Ecuador grants political asylum to Julian Assange, controversial former head of WikiLeaks. The Australian-born activist-anarchist-publisher-journalist gained his greatest notoriety in 2010 when the website released 251,287 diplomatic cables from US consulates and embassies–putting at risk a number of US intelligence sources around the world and sharply dividing public opinion as to the righteousness of his actions. Prior to fleeing to the Ecuadorian embassy this week, Assange was living freely in London, but had lost appeals on extradition hearings to Sweden (where he is wanted to stand trial on two charges of rape).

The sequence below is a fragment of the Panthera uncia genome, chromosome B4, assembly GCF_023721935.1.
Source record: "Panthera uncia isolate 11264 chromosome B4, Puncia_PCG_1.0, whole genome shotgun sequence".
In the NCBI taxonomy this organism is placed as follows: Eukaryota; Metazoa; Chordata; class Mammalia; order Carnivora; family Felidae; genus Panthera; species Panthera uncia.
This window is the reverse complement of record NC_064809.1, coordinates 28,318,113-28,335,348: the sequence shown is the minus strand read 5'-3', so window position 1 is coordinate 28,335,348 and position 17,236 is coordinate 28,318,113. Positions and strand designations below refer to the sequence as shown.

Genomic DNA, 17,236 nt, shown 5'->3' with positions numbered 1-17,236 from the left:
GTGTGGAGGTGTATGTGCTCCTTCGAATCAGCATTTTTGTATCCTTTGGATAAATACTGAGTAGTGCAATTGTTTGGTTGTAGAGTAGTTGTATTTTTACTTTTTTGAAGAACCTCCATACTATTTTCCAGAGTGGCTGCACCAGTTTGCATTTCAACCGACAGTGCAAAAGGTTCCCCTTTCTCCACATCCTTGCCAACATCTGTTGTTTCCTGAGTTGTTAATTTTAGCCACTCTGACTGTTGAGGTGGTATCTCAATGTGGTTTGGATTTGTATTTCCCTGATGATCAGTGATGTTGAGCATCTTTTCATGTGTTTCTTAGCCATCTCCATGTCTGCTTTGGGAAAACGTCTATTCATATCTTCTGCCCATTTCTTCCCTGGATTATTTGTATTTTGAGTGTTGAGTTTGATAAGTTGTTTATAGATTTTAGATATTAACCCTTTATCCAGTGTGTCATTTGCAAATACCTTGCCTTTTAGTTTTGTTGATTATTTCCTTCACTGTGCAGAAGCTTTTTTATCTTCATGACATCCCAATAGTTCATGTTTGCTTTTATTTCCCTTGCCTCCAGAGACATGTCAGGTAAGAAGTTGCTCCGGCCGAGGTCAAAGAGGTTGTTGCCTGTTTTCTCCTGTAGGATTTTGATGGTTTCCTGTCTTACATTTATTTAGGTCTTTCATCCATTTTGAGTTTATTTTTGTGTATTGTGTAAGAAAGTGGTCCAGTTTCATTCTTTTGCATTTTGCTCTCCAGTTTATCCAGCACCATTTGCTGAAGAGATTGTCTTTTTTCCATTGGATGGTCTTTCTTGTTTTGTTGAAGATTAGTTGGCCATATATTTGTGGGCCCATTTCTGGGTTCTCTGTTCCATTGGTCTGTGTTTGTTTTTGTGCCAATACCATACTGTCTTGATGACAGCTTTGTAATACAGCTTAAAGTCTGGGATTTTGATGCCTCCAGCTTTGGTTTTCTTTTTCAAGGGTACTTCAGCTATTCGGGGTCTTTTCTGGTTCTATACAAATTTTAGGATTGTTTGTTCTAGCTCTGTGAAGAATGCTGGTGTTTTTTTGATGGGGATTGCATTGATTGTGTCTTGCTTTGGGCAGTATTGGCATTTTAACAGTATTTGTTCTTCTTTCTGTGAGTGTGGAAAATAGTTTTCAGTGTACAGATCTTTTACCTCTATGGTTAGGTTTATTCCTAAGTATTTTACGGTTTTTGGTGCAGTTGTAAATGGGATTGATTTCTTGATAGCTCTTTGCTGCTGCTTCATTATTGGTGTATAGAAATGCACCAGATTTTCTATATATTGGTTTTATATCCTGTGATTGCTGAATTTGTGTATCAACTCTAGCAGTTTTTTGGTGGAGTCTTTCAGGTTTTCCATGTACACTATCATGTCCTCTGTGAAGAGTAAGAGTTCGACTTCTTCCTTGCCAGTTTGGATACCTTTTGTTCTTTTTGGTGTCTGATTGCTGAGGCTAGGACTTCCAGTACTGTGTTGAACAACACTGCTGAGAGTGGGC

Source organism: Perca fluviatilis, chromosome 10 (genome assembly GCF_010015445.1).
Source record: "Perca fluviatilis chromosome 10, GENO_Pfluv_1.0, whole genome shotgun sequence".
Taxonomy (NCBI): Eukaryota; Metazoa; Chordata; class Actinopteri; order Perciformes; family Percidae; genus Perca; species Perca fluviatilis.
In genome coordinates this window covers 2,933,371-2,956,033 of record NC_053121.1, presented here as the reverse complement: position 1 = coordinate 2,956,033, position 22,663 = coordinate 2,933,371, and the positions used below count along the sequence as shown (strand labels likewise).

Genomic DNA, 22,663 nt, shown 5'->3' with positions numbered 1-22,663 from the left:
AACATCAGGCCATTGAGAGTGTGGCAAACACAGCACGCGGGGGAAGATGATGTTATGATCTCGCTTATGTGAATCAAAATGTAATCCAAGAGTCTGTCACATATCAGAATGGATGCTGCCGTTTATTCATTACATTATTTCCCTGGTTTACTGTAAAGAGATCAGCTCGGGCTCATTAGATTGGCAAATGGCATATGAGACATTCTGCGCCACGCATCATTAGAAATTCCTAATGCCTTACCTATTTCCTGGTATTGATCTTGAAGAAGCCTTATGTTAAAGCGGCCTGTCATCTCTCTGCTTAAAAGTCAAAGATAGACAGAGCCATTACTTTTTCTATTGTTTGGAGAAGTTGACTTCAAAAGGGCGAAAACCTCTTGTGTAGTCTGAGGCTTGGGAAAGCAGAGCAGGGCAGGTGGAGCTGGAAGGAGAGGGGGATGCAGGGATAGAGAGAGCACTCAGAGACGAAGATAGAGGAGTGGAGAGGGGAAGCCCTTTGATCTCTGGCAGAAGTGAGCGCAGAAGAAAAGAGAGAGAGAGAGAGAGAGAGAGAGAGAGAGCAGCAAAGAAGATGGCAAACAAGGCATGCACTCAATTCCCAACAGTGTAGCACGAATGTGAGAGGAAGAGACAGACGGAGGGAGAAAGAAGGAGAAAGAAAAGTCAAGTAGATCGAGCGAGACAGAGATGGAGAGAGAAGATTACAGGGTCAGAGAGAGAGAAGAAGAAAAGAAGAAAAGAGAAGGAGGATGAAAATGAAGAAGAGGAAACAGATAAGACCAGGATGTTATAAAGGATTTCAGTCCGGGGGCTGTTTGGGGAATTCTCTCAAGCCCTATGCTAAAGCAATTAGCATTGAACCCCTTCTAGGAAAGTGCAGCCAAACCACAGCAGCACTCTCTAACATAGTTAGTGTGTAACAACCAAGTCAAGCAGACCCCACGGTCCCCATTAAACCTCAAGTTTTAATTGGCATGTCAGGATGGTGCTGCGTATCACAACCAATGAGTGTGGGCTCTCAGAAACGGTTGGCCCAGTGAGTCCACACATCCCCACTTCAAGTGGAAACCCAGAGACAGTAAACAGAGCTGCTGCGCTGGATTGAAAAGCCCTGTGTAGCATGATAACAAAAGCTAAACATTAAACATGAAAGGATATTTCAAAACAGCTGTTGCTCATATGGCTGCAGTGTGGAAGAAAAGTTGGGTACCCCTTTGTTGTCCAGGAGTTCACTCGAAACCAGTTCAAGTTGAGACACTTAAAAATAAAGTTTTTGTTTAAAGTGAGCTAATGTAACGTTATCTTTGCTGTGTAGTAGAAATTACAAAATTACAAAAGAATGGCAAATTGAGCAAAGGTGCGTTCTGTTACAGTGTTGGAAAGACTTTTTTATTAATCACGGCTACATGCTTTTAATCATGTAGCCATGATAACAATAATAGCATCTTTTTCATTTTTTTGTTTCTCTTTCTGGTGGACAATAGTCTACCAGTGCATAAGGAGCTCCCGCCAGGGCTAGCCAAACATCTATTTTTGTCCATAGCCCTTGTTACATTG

In granting the asylum request, Ecuador’s foreign minister explained that his government fears for Assange’s safety, suspecting that the extradition to Sweden is just the first stop on the way to the US custody (Ecuadorian president Rafael Correa, like his Venezuelan counterpart and close ally Hugo Chavez, is well-known for excoriating American “imperialism”). No doubt Assange, self-styled truth-teller and transparency advocate, will find some aspects of his new surroundings uncongenial: the Ecuadorian president publicly loathes what he perceives as the power (“dictatorship”, as he puts it) of the country’s media–and Ecuador’s criminal prosecution of opposition journalists lands it a lowly 104th on the Reporters Without Borders’ ranking of countries by freedom of expression.